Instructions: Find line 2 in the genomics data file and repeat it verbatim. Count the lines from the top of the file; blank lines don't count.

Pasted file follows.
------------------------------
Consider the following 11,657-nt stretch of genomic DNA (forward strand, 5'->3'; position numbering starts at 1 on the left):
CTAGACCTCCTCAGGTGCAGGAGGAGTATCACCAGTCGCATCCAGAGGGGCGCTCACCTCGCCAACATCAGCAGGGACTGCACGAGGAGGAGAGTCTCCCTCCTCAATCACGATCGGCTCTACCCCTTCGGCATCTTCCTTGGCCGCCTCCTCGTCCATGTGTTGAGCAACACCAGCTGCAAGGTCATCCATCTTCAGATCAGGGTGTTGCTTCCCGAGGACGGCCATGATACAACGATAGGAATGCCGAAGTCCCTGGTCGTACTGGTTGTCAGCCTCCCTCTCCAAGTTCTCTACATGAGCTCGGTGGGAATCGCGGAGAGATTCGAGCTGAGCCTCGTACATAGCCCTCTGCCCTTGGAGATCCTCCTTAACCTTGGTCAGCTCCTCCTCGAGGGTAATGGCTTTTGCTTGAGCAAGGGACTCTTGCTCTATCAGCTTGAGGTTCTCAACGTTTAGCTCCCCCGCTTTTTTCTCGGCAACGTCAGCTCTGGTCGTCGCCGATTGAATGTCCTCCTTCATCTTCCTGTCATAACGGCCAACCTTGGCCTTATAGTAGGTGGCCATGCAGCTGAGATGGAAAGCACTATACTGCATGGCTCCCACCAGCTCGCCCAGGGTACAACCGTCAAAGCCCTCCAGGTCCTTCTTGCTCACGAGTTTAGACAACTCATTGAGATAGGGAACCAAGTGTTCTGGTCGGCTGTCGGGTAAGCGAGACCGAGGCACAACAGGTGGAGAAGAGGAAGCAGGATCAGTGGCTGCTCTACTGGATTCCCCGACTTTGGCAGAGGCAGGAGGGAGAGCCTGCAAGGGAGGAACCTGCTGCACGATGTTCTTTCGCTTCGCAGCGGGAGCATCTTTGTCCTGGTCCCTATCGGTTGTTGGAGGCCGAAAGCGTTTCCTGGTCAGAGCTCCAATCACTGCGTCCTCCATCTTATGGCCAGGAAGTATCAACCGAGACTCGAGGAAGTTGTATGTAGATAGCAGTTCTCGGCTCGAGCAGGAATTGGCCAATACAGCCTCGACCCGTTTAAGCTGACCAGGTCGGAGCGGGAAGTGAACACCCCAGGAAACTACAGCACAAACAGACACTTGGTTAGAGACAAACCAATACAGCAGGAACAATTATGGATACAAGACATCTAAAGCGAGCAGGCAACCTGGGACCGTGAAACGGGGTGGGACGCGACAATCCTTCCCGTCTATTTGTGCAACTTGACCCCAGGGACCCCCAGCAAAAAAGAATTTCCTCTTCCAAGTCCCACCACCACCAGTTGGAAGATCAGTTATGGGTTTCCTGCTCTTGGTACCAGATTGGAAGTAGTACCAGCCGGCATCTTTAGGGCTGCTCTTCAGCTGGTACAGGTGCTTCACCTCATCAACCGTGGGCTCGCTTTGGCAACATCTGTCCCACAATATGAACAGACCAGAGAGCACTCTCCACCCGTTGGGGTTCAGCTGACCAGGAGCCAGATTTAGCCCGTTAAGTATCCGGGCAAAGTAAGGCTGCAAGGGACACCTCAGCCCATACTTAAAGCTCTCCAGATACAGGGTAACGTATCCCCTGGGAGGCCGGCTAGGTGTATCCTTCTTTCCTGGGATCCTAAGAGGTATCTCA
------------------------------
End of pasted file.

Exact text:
CTAGACCTCCTCAGGTGCAGGAGGAGTATCACCAGTCGCATCCAGAGGGGCGCTCACCTCGCCAACATCAGCAGGGACTGCACGAGGAGGAGAGTCTCCCTCCTCAATCACGATCGGCTCTACCCCTTCGGCATCTTCCTTGGCCGCCTCCTCGTCCATGTGTTGAGCAACACCAGCTGCAAGGTCATCCATCTTCAGATCAGGGTGTTGCTTCCCGAGGACGGCCATGATACAACGATAGGAATGCCGAAGTCCCTGGTCGTACTGGTTGTCAGCCTCCCTCTCCAAGTTCTCTACATGAGCTCGGTGGGAATCGCGGAGAGATTCGAGCTGAGCCTCGTACATAGCCCTCTGCCCTTGGAGATCCTCCTTAACCTTGGTCAGCTCCTCCTCGAGGGTAATGGCTTTTGCTTGAGCAAGGGACTCTTGCTCTATCAGCTTGAGGTTCTCAACGTTTAGCTCCCCCGCTTTTTTCTCGGCAACGTCAGCTCTGGTCGTCGCCGATTGAATGTCCTCCTTCATCTTCCTGTCATAACGGCCAACCTTGGCCTTATAGTAGGTGGCCATGCAGCTGAGATGGAAAGCACTATACTGCATGGCTCCCACCAGCTCGCCCAGGGTACAACCGTCAAAGCCCTCCAGGTCCTTCTTGCTCACGAGTTTAGACAACTCATTGAGATAGGGAACCAAGTGTTCTGGTCGGCTGTCGGGTAAGCGAGACCGAGGCACAACAGGTGGAGAAGAGGAAGCAGGATCAGTGGCTGCTCTACTGGATTCCCCGACTTTGGCAGAGGCAGGAGGGAGAGCCTGCAAGGGAGGAACCTGCTGCACGATGTTCTTTCGCTTCGCAGCGGGAGCATCTTTGTCCTGGTCCCTATCGGTTGTTGGAGGCCGAAAGCGTTTCCTGGTCAGAGCTCCAATCACTGCGTCCTCCATCTTATGGCCAGGAAGTATCAACCGAGACTCGAGGAAGTTGTATGTAGATAGCAGTTCTCGGCTCGAGCAGGAATTGGCCAATACAGCCTCGACCCGTTTAAGCTGACCAGGTCGGAGCGGGAAGTGAACACCCCAGGAAACTACAGCACAAACAGACACTTGGTTAGAGACAAACCAATACAGCAGGAACAATTATGGATACAAGACATCTAAAGCGAGCAGGCAACCTGGGACCGTGAAACGGGGTGGGACGCGACAATCCTTCCCGTCTATTTGTGCAACTTGACCCCAGGGACCCCCAGCAAAAAAGAATTTCCTCTTCCAAGTCCCACCACCACCAGTTGGAAGATCAGTTATGGGTTTCCTGCTCTTGGTACCAGATTGGAAGTAGTACCAGCCGGCATCTTTAGGGCTGCTCTTCAGCTGGTACAGGTGCTTCACCTCATCAACCGTGGGCTCGCTTTGGCAACATCTGTCCCACAATATGAACAGACCAGAGAGCACTCTCCACCCGTTGGGGTTCAGCTGACCAGGAGCCAGATTTAGCCCGTTAAGTATCCGGGCAAAGTAAGGCTGCAAGGGACACCTCAGCCCATACTTAAAGCTCTCCAGATACAGGGTAACGTATCCCCTGGGAGGCCGGCTAGGTGTATCCTTCTTTCCTGGGATCCTAAGAGGTATCTCA